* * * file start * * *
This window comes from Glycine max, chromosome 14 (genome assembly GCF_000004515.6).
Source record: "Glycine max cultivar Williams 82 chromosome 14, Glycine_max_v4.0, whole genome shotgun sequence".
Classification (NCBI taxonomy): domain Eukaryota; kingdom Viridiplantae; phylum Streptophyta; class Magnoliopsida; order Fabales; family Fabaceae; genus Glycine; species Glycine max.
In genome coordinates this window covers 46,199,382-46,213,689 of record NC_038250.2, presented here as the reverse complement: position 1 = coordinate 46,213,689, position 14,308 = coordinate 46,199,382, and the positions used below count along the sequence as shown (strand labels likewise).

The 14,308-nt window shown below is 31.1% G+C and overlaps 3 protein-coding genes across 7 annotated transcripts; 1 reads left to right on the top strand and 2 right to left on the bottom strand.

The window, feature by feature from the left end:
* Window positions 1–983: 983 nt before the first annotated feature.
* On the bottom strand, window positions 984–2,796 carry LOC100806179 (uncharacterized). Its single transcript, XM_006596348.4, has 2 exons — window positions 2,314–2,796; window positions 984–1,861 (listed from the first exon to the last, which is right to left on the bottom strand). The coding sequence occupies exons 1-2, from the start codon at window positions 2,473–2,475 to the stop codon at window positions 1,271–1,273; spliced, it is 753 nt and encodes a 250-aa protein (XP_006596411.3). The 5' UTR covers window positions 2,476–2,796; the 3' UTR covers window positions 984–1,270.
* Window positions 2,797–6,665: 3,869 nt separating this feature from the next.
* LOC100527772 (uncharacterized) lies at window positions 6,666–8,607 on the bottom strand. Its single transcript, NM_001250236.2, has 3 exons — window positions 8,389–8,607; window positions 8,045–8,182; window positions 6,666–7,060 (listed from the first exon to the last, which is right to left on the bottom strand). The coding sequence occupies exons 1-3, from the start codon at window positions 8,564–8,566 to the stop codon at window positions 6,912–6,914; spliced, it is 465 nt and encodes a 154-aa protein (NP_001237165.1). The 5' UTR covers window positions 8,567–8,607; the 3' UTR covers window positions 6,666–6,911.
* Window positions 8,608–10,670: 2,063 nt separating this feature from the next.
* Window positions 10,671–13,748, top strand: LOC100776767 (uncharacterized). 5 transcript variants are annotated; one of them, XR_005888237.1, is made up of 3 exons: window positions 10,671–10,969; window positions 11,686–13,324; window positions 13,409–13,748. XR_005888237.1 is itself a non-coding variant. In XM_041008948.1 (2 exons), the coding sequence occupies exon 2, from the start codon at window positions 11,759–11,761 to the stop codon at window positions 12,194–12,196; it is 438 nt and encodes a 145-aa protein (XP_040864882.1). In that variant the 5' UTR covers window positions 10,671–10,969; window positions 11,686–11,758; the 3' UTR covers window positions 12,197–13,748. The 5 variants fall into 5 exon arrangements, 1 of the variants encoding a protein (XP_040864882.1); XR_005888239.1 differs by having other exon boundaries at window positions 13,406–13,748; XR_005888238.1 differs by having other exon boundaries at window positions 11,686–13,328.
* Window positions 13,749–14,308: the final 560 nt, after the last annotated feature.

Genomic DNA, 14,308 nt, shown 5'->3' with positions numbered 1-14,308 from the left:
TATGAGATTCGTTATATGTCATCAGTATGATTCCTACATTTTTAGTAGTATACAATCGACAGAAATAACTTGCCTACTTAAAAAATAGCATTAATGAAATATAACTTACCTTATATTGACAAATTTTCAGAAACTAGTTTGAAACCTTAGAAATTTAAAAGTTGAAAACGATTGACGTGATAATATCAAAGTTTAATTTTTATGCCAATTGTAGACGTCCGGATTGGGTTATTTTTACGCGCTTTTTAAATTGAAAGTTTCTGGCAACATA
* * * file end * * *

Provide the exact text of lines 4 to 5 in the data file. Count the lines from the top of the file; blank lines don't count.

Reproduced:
In genome coordinates this window covers 46,199,382-46,213,689 of record NC_038250.2, presented here as the reverse complement: position 1 = coordinate 46,213,689, position 14,308 = coordinate 46,199,382, and the positions used below count along the sequence as shown (strand labels likewise).

The 14,308-nt window shown below is 31.1% G+C and overlaps 3 protein-coding genes across 7 annotated transcripts; 1 reads left to right on the top strand and 2 right to left on the bottom strand.